Several international standardization initiatives are already ongoing. The most extensive is the global Alzheimer’s Association external quality control program for CSF measurements led by K. Blennow (17, 18), involving more than 80 laboratories worldwide. However, it is still purely descriptive and does not provide any active interventions to tackle variations. Among interested and connected centers for harmonization of AD biomarkers, there have been attempts to reach a consensus concerning CSF collection, handling, and storage, and to create uniformized standard operating procedures (USOPs) (19, 20). Reasonable amount of evidence already exists regarding how CSF biomarkers levels are influenced by certain pre-analytical conditions. For instance, it has been well-established that polypropylene (PP) tubes and pipet tips should be used for CSF collection, handling, and storage, since lipophilic proteins like Aβ peptides bind in a non-specific manner to non-PP tubes (21, 22). Several laboratories have also reported on the stability of CSF proteins between collection and storage (13, 23, 24), and it is a common consensus that they are stable for at least 5 days at 4°C (20). Moreover, some studies have analyzed the influence of freeze/thaw cycles on CSF-AD biomarkers and most have found a decrease in Aβ42 concentration as a result of freeze/thaw cycles, but different results were found in the number of cycles that led to this decrease.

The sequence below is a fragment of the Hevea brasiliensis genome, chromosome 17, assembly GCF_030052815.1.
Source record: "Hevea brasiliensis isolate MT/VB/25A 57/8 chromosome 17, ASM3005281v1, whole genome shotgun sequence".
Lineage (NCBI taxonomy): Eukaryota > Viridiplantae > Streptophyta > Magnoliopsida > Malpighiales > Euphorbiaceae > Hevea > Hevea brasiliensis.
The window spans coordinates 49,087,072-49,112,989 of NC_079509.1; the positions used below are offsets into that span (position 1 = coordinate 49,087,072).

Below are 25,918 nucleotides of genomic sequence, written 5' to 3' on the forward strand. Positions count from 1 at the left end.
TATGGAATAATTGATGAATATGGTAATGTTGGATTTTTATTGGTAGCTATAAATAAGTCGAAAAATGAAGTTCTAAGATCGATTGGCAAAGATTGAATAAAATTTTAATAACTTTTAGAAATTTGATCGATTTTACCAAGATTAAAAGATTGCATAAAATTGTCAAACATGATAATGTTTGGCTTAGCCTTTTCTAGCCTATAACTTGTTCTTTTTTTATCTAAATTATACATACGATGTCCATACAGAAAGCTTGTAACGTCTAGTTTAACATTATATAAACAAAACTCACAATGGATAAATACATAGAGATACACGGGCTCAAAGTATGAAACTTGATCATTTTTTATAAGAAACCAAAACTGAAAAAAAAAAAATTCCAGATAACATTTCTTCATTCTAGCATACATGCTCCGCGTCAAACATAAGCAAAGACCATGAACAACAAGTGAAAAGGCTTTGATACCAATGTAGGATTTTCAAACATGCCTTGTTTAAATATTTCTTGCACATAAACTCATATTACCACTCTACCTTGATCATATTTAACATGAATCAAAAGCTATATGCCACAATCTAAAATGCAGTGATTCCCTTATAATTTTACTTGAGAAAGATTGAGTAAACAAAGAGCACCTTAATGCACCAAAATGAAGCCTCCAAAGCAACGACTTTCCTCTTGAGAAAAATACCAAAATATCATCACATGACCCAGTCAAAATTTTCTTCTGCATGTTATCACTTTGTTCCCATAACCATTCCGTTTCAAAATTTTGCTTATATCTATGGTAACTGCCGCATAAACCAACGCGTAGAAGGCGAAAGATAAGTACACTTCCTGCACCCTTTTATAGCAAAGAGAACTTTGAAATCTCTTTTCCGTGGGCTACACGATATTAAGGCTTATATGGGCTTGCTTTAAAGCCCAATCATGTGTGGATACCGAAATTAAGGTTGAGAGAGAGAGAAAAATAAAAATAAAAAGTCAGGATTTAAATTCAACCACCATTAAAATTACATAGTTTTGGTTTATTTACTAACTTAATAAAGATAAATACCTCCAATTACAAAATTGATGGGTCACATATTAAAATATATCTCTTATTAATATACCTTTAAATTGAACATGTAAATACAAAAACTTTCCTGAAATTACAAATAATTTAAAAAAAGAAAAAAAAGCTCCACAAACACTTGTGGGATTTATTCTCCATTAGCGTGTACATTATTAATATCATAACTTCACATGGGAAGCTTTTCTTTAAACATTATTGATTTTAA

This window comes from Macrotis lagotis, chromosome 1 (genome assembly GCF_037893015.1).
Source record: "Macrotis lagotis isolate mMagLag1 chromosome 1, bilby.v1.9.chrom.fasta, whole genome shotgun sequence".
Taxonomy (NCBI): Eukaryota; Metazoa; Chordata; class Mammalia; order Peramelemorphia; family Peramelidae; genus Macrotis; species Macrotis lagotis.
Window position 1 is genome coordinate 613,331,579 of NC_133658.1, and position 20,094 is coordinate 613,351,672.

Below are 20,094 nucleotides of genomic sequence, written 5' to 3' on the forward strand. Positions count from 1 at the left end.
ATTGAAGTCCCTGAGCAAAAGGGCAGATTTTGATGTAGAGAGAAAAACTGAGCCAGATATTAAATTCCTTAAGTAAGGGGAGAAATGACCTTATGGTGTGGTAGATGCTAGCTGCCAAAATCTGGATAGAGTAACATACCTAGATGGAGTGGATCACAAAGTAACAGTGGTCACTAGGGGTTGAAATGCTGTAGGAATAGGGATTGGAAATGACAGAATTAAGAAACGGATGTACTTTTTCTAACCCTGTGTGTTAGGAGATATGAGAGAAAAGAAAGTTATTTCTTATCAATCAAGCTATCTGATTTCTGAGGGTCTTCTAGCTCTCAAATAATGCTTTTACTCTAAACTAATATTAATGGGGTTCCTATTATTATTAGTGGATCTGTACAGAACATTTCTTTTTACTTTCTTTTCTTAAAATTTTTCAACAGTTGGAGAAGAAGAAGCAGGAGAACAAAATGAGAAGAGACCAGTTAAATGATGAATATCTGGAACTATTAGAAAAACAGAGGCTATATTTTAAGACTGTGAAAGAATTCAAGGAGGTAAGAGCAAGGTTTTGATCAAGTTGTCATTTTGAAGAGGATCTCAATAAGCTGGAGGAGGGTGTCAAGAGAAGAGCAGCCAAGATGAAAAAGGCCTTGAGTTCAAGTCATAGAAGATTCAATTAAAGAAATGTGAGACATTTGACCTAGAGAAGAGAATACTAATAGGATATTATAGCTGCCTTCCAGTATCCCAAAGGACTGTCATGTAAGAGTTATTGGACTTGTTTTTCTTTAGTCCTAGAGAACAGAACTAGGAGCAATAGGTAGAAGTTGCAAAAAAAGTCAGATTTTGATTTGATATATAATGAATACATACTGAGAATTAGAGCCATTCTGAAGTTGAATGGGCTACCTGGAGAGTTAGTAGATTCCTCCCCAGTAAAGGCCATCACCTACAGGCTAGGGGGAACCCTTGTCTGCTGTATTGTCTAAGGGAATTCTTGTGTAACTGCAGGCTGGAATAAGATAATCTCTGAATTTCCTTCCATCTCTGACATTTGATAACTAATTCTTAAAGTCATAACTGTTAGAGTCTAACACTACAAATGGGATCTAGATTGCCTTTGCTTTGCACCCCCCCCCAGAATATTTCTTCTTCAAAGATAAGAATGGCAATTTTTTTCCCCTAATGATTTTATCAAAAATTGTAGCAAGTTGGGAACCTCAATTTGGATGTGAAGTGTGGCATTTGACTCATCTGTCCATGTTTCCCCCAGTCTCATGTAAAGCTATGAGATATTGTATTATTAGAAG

However, all of these studies were done in a single center and employing a limited number of samples, generally no more than 10 samples per experimental condition. Also, most of them only address the effect of pre-analytical conditions on CSF Aβ42 and Tau levels or just in Aβ42, with only a few studies looking at the effect on pTau levels (13, 25). Therefore, a standardized protocol for handling CSF is still needed to allow for multicenter studies and data comparisons in a near future (18).

In 2011, a new consortium was launched under the scope of Joint Program for Neurodegenerative Diseases (JPND), the BIOMARKAPD, expected to exceed all ongoing initiatives as it involved a real European effort to solve standardization issues. The main aim of the project is to develop evidence-based guidelines for measurement and use of biomarkers in AD and Parkinson’s disease (PD) in clinical practice, within 48 sites from 21 European countries and also Canada. The present multicenter study is part of this transnational project and its main aim is to assess CSF pre-analytical confounding factors, which have been less studied so far, that can possibly affect assay performance and biomarkers measurements across laboratories. We intend to test a large number of samples, for all three biomarkers, the effect of different spinning CSF conditions (temperature and speed) and of storing different CSF volumes per total tube volume into aliquots. We will also extend the study of the impact of the number of freeze–thaw cycles (up to five cycles) to pTau. By this, we expect to contribute to the development of new feasible, CSF handling USOPs that will help reducing interlaboratory variability of CSF-AD biomarkers.